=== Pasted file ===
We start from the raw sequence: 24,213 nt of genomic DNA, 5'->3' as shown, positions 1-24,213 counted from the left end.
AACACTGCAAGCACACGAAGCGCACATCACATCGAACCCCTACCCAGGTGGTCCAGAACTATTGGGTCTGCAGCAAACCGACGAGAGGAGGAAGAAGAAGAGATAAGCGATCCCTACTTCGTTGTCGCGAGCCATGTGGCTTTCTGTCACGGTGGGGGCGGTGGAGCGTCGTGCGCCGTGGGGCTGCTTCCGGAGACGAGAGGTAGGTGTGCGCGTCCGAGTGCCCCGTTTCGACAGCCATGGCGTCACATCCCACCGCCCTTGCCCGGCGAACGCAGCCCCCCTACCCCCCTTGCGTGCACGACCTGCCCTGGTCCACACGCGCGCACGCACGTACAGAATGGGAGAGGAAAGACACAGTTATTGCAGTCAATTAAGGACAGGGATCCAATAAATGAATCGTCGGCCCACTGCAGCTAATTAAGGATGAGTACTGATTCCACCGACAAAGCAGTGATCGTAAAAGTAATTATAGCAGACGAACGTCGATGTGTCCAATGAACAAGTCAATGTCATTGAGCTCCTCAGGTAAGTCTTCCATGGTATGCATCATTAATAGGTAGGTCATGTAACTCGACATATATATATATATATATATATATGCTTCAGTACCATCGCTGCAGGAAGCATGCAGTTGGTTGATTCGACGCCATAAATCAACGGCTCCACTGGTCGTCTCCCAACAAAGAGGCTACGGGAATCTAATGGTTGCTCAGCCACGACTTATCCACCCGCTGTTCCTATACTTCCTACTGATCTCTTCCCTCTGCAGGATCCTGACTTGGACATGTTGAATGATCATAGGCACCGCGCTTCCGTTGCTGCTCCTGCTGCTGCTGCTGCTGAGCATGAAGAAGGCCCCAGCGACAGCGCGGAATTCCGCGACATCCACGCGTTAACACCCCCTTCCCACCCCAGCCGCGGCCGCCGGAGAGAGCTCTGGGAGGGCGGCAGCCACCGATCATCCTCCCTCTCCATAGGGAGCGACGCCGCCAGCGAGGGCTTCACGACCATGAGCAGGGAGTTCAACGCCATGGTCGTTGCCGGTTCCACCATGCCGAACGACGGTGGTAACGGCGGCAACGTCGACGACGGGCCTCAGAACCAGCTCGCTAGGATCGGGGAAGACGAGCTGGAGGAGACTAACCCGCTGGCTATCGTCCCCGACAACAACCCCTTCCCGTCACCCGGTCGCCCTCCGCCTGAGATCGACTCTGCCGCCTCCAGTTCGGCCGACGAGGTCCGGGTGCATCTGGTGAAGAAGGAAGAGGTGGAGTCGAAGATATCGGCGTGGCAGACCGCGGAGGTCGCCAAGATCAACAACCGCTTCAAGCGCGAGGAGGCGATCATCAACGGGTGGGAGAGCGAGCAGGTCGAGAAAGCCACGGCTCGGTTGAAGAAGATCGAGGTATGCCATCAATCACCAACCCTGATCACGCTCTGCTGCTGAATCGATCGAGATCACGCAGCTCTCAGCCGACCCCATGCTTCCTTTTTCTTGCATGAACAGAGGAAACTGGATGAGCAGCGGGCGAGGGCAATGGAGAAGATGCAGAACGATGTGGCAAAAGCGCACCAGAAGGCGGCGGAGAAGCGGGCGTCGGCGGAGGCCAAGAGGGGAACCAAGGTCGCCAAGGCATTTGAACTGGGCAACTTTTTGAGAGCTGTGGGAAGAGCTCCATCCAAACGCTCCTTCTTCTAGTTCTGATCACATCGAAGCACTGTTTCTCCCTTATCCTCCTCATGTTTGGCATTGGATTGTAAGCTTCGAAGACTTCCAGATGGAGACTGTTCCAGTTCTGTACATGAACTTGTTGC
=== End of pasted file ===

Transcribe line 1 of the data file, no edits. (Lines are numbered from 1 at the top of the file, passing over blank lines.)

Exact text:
We start from the raw sequence: 24,213 nt of genomic DNA, 5'->3' as shown, positions 1-24,213 counted from the left end.